3) Are you falling short of what you see others accomplish, yet on track for what you want in your life and business?
Stop comparing. Anyone who tells you that following a path to success that someone else paved will work for you is a liar. You need to lay each brick on the road with your work and effort.
4) What do you offer? How is it the same and different from the 25 billion other people who do what you do?
Be clear on what you offer and how YOU do it. Don’t compete on price, you bring too much to the table to be defined by the $$ in your proposal or your bank account.
5) Do you only share what you know or who you are too?
Be vulnerable, people want to work with another human being, not only a brand. Enough said.
6) When was the last time you truly pushed your limits?
Leave your comfort zone – by miles, not inches. Brainstorm for a minute or two on the things you could do and make yourself uncomfortable (leave judgment at the door). Now, decide what one you actually will do from a “leap” mindset instead of a “fail” mindset. You can always come back to your comfort zone to reflect and regroup, it’s not your enemy.
7) How will people engage with you?
Create a diversity of ways for people to engage and hire you. Is the only option face to face? How else can people tap into your expertise, even on demand? Don’t gloss over this question just because “that’s the way it’s done” in your industry. Get creative.
8) Is every step draining your energy?
Not everything you do for your business is going to be the fun stuff. However, equally true, not everything you do should be so gosh darn awful you hate every moment of it, or it’s 10% fun and 90% pain. Even hard work can be energizing when you’re doing the work you’re meant to do. Look at your ratios and be honest. Changing up what you’re doing may help your energy to soar too.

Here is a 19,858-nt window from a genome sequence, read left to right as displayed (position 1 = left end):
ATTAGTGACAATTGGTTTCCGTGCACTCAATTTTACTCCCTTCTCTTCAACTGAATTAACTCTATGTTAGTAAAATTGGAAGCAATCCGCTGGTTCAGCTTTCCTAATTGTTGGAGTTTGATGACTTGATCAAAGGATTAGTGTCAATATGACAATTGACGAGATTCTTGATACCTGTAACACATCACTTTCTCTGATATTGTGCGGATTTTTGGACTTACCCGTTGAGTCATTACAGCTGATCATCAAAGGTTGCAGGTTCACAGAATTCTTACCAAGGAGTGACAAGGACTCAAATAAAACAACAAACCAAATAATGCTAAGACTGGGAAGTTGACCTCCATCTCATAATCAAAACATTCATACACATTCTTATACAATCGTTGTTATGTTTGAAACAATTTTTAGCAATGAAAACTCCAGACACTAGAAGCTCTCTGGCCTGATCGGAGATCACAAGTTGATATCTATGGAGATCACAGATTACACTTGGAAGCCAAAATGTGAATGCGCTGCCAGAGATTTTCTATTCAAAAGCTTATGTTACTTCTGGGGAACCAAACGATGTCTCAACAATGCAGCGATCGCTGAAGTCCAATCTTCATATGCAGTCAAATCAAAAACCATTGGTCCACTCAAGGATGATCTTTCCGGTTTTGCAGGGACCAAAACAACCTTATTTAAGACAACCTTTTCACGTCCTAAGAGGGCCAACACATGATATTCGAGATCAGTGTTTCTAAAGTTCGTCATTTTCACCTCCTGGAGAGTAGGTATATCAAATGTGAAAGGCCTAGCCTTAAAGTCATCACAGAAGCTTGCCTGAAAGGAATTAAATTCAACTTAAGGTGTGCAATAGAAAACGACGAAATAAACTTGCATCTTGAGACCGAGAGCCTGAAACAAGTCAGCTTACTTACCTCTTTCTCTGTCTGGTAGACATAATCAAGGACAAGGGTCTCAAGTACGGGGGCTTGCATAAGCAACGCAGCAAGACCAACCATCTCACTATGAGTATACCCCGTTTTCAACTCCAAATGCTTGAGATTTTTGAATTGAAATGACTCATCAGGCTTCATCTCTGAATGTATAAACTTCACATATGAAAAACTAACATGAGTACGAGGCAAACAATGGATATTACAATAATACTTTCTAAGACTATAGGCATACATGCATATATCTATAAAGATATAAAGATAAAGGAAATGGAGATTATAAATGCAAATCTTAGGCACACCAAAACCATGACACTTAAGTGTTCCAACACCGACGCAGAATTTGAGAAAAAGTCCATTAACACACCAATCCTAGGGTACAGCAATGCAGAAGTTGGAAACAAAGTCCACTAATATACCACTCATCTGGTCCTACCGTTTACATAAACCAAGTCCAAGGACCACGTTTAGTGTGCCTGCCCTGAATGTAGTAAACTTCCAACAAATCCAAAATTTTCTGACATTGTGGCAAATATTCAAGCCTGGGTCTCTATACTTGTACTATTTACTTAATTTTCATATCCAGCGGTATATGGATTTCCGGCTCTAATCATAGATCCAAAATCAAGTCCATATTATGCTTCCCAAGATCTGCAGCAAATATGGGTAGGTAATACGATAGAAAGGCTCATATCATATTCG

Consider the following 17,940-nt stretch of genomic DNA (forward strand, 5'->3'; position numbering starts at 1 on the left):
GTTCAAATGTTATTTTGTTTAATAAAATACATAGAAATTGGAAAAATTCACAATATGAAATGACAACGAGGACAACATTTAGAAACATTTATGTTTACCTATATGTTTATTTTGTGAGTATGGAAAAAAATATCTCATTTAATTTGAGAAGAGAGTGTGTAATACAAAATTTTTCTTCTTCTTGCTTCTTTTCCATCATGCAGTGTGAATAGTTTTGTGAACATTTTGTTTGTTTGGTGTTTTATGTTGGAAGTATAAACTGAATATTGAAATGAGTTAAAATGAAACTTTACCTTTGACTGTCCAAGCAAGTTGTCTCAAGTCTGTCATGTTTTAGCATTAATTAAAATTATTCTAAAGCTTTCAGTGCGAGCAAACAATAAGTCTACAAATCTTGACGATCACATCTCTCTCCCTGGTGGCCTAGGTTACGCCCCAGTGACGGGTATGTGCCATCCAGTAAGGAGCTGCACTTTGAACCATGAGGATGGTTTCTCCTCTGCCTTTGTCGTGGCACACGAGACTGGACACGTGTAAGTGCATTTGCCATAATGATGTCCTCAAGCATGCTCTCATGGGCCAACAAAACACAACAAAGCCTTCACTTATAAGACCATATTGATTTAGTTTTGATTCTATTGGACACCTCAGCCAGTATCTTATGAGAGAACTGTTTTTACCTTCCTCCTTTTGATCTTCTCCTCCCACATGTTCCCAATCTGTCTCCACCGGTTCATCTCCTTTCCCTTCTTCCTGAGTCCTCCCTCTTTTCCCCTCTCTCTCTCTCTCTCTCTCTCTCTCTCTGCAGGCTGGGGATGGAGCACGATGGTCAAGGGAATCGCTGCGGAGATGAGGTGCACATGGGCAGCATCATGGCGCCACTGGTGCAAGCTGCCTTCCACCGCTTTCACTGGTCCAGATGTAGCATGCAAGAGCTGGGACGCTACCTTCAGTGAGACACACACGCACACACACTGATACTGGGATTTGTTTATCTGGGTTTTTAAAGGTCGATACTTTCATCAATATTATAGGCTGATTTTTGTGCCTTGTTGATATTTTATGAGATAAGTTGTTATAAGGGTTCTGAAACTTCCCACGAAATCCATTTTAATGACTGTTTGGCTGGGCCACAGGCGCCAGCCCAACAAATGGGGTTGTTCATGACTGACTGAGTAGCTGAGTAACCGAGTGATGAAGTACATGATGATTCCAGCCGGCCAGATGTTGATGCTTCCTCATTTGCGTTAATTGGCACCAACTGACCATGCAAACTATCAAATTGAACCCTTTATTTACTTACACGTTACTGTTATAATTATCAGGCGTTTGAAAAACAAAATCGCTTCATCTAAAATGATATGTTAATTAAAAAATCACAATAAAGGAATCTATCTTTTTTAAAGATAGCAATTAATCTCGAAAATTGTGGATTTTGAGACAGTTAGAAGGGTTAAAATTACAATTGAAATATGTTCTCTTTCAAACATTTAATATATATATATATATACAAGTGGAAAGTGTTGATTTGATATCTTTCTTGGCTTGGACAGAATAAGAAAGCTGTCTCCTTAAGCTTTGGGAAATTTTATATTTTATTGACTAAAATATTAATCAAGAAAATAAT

9) Are you hiding behind “I tried?”
Telling yourself that you’ve tried and failed is an excuse to stop. Dissect and reflect instead. Write down what worked from each of your attempts (even if it mostly was a bust). It’s easy only to see the bad, look more closely to find seeds of success to carry forward.
10) Do I quit and move on or keep going?
If you’ve truly pushed as far as you can, have lost your passion, or found a new one, it may be time to move on. This is a question that you often can’t answer without working through the nine that came before. The only word of caution I can offer is not to let your emotions dictate your decision. Struggle is painful, and we’re wired to get rid of the pain and find ease once again. However, when you give up on something that truly matters, that hurts too.
Don’t believe people who tell you that giving up isn’t an option, it is – so is reinvention. Get clear on WHO you want to be, WHY you’re letting go, WHAT you want to do now and HOW you can make it happen (define your next step even if you don’t know the last).